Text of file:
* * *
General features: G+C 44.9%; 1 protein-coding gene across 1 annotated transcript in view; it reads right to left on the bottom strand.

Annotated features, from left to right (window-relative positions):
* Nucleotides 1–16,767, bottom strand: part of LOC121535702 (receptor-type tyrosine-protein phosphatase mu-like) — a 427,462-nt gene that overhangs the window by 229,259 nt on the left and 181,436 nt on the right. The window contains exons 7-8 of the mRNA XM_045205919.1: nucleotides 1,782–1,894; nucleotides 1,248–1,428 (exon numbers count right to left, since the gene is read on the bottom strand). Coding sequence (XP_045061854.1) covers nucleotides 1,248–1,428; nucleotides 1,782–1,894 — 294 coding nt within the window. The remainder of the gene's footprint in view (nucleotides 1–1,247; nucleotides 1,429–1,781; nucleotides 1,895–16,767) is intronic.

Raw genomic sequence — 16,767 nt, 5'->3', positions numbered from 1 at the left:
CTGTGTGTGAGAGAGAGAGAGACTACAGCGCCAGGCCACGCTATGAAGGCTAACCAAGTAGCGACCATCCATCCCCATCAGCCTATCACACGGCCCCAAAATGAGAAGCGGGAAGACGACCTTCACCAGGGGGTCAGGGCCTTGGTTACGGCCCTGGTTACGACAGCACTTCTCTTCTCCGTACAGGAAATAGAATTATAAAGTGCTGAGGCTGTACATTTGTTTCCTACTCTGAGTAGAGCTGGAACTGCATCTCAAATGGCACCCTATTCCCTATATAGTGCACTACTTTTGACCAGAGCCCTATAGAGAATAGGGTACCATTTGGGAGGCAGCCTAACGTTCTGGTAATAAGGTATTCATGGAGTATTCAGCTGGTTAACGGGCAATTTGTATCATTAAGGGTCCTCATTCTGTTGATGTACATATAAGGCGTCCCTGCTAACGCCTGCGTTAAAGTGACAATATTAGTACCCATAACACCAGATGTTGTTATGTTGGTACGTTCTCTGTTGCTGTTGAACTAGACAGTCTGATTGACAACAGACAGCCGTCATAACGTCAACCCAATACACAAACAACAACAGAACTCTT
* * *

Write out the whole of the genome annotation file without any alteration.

General features: G+C 44.9%; 1 protein-coding gene across 1 annotated transcript in view; it reads right to left on the bottom strand.

Annotated features, from left to right (window-relative positions):
* Nucleotides 1–16,767, bottom strand: part of LOC121535702 (receptor-type tyrosine-protein phosphatase mu-like) — a 427,462-nt gene that overhangs the window by 229,259 nt on the left and 181,436 nt on the right. The window contains exons 7-8 of the mRNA XM_045205919.1: nucleotides 1,782–1,894; nucleotides 1,248–1,428 (exon numbers count right to left, since the gene is read on the bottom strand). Coding sequence (XP_045061854.1) covers nucleotides 1,248–1,428; nucleotides 1,782–1,894 — 294 coding nt within the window. The remainder of the gene's footprint in view (nucleotides 1–1,247; nucleotides 1,429–1,781; nucleotides 1,895–16,767) is intronic.

Raw genomic sequence — 16,767 nt, 5'->3', positions numbered from 1 at the left:
CTGTGTGTGAGAGAGAGAGAGACTACAGCGCCAGGCCACGCTATGAAGGCTAACCAAGTAGCGACCATCCATCCCCATCAGCCTATCACACGGCCCCAAAATGAGAAGCGGGAAGACGACCTTCACCAGGGGGTCAGGGCCTTGGTTACGGCCCTGGTTACGACAGCACTTCTCTTCTCCGTACAGGAAATAGAATTATAAAGTGCTGAGGCTGTACATTTGTTTCCTACTCTGAGTAGAGCTGGAACTGCATCTCAAATGGCACCCTATTCCCTATATAGTGCACTACTTTTGACCAGAGCCCTATAGAGAATAGGGTACCATTTGGGAGGCAGCCTAACGTTCTGGTAATAAGGTATTCATGGAGTATTCAGCTGGTTAACGGGCAATTTGTATCATTAAGGGTCCTCATTCTGTTGATGTACATATAAGGCGTCCCTGCTAACGCCTGCGTTAAAGTGACAATATTAGTACCCATAACACCAGATGTTGTTATGTTGGTACGTTCTCTGTTGCTGTTGAACTAGACAGTCTGATTGACAACAGACAGCCGTCATAACGTCAACCCAATACACAAACAACAACAGAACTCTT